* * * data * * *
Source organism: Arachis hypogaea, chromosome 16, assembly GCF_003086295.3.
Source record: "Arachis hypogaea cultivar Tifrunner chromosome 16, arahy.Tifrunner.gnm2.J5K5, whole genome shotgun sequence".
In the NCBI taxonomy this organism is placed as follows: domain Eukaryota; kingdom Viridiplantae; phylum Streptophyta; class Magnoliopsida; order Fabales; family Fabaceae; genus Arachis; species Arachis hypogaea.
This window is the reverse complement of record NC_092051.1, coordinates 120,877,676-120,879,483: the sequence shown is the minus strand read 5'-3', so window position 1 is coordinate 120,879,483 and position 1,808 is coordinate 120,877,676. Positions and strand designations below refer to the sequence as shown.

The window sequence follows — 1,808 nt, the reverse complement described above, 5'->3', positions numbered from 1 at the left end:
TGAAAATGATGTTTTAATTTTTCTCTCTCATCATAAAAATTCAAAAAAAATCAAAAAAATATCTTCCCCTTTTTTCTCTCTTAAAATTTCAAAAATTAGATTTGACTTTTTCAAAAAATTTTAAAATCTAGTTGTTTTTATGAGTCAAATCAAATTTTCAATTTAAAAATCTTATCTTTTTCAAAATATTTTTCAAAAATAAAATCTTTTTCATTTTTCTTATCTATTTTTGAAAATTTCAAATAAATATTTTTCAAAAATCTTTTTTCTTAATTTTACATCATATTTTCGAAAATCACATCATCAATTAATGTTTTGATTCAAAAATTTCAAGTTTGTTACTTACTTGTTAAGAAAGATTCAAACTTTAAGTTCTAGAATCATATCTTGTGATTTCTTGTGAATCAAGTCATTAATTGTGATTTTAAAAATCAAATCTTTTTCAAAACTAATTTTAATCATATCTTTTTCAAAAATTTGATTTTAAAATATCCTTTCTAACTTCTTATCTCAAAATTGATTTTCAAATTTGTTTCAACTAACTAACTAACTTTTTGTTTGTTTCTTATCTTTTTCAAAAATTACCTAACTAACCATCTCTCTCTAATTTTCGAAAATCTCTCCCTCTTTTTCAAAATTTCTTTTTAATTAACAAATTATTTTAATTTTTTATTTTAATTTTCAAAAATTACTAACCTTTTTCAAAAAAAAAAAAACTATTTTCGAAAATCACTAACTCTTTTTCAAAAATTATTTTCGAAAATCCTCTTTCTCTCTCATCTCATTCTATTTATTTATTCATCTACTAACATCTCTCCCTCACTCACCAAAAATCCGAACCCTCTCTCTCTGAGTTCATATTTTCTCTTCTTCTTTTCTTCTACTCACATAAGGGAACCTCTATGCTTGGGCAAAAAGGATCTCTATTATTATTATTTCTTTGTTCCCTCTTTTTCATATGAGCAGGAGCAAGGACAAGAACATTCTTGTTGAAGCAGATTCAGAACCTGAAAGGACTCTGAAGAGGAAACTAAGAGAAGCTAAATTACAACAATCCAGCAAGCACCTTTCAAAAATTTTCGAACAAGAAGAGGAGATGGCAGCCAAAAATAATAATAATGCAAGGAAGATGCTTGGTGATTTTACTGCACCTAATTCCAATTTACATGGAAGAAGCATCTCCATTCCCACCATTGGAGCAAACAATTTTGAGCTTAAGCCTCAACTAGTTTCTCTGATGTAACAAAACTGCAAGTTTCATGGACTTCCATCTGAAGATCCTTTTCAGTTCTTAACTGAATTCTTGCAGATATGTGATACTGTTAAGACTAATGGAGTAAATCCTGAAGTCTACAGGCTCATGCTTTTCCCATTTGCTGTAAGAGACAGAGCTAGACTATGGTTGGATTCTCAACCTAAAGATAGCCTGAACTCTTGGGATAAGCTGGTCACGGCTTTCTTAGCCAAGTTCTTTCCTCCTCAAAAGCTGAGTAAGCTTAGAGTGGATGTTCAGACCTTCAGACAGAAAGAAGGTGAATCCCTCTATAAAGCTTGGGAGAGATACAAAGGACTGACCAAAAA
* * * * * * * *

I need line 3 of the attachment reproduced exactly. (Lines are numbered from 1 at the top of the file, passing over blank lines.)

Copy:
In the NCBI taxonomy this organism is placed as follows: domain Eukaryota; kingdom Viridiplantae; phylum Streptophyta; class Magnoliopsida; order Fabales; family Fabaceae; genus Arachis; species Arachis hypogaea.